The Grand Budapest Hotel
As much as "The Grand Budapest Hotel" takes on the aspect of a cinematic confection, it does so to grapple with the very raw and,…
Cold Mountain" has the same structural flaw as "The Mexican" (2001), a movie you've forgotten all about. Both stories establish a torrid romantic magnetism between two big stars, and then keep them far apart for almost the entire movie. Filling the gap in both films is a quirky supporting character who makes us unreasonably grateful, because the leads take themselves very seriously indeed, and speak as if being charged by the word. Hardly anybody but me gave "The Mexican" a favorable review, and I'm sort of in favor of "Cold Mountain," too -- not because of the noble and portentous reasons you will read about in the ads, but because it evokes a backwater of the Civil War with rare beauty, and lights up with an assortment of colorful supporting characters.
The movie stars Nicole Kidman as Ada Monroe, the daughter of a Charleston, S.C., preacherman (Donald Sutherland) who has moved to the district for his health. The first time she meets Inman (Jude Law), their eyes lock and a deep unspoken communication takes place. Inman, as shy and awkward as a ploughboy in a ballet, contrives excuses to be standing about slack-jawed when she comes into view, but she has mercy on him, and after he has joined the Confederates and gone off to fight the war, she observes, "I count the number of words that have passed between us, Inman and me -- not very many. But I think about it." So few are their meetings, indeed, that later in the story they're able to count off on their fingers every time they have seen each other, and it doesn't take long enough to make us restless.
Ada's father dies, leaving her as a poor city girl to farm the land, something she is ill-equipped to do. A sensible neighbor lady dispatches an energetic young woman named Ruby (Renee Zellweger) to help out, and Ruby sets to work splitting rails, milking cows, wringing turkey necks and expressing herself of opinions so colorful Garrison Keillor would blush with envy. Ruby and Ada are also prepared to stand in their doorway with a rifle when necessary, just as well, since the home guard is captained by Teague (Ray Winstone), who figures Inman isn't going to come home, and that Ada will need a man to protect her -- against Teague, for that matter.
Inman witnesses one of the most horrible battles of the war, in a set-piece that director Anthony Minghella and production designer Dante Ferratti can be proud of. After Union troops tunnel under Confederate lines and set off powerful explosives, the position caves in -- but not with the expected results. The Union men, pushed forward by those behind them, are hurled down into the vast bomb crater, and it's a "turkey shoot" as the Confederates pick them off.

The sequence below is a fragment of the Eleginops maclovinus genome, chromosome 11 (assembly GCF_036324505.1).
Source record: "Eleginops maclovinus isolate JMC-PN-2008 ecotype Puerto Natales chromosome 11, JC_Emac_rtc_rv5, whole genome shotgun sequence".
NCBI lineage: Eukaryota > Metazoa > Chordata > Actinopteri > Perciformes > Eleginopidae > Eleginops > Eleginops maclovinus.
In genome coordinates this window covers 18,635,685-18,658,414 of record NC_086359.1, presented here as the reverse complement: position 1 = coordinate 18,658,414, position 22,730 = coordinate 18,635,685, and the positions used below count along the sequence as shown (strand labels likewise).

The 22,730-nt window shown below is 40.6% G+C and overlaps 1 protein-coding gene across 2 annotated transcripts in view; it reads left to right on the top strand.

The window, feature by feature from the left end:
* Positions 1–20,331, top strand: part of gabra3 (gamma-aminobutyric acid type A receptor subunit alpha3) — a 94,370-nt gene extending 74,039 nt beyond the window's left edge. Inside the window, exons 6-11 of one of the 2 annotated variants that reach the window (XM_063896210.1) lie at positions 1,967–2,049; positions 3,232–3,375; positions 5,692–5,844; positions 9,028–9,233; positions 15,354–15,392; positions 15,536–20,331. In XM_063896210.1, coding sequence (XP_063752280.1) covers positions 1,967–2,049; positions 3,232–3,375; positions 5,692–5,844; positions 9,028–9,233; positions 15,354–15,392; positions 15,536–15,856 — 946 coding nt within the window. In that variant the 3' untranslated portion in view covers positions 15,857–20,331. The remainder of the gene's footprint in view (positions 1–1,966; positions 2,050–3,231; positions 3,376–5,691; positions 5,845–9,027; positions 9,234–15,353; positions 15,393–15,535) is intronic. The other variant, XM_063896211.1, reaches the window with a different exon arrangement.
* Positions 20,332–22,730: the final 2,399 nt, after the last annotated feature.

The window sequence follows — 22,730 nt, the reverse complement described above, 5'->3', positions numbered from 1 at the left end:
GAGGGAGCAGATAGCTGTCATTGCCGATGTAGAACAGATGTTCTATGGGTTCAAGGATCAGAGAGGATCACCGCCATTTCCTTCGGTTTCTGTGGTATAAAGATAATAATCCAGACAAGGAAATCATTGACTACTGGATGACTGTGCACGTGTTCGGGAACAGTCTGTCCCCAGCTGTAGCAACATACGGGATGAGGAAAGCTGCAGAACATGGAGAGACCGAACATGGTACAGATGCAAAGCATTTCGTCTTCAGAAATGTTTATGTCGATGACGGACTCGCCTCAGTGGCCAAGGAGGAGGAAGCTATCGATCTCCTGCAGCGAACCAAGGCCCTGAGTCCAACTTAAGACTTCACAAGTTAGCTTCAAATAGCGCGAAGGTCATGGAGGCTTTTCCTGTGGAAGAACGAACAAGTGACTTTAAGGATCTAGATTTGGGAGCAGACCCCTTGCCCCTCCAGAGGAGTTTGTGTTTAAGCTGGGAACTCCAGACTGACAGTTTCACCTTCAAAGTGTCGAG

That Inman jumps down to save a friend is unwise, that he survives is unlikely, and that he decides to heed the latest letter from Ada and walk away from the war and back to her is unsurprising.
His long trek back to Cold Mountain has been compared with some justice to Homer's Odyssey, since he meets fabled characters and seductresses along the way, but in a movie that begins with the two heroes barely meeting each other, this long sequence becomes alarming: Will their reunion take place in old age?
To return to the comparison with "The Mexican" -- it too went to extraordinary lengths to tell parallel stories that separated Brad Pitt and Julia Roberts, despite the manifest fact that the audience had purchased tickets in order to see them together. It was only the fortuitous appearance of a colorful crook played by James Gandolfini that saved the film and brought life to Roberts' scenes -- just as, this time, Zellweger saves the day.
There is so much to enjoy about "Cold Mountain" that I can praise it for its parts, even though it lacks a whole. I admire the characters played by Kidman and Law, even though each one is an island, entire to himself. I loved Zellweger's gumption, and the way she treats a dress like a dishrag. The battle scenes and the Civil War landscapes (shot in Romania) have beauty and majesty. But Winstone as the villain turns up so faithfully when required that he ought to be checking his clock like Capt. Hook, and although there is true poignancy in Inman's encounter with the desperate widow Sara (Natalie Portman), it is poignancy that belongs in another movie. Nothing takes the suspense out of Boy Meets Girl like your knowledge that Boy Has Already Met Star.
By the end of the film, you admire the artistry and the care, you know that the actors worked hard and are grateful for their labors, but you wonder who in God's name thought this was a promising scenario for a movie. It's not a story, it's an idea. Consider even the letters that Ada and Inman write to each other. You can have a perfectly good love story based on correspondence, but only, I think, if the letters arrive, are read and are replied to. There are times when we feel less like the audience than like the post office.
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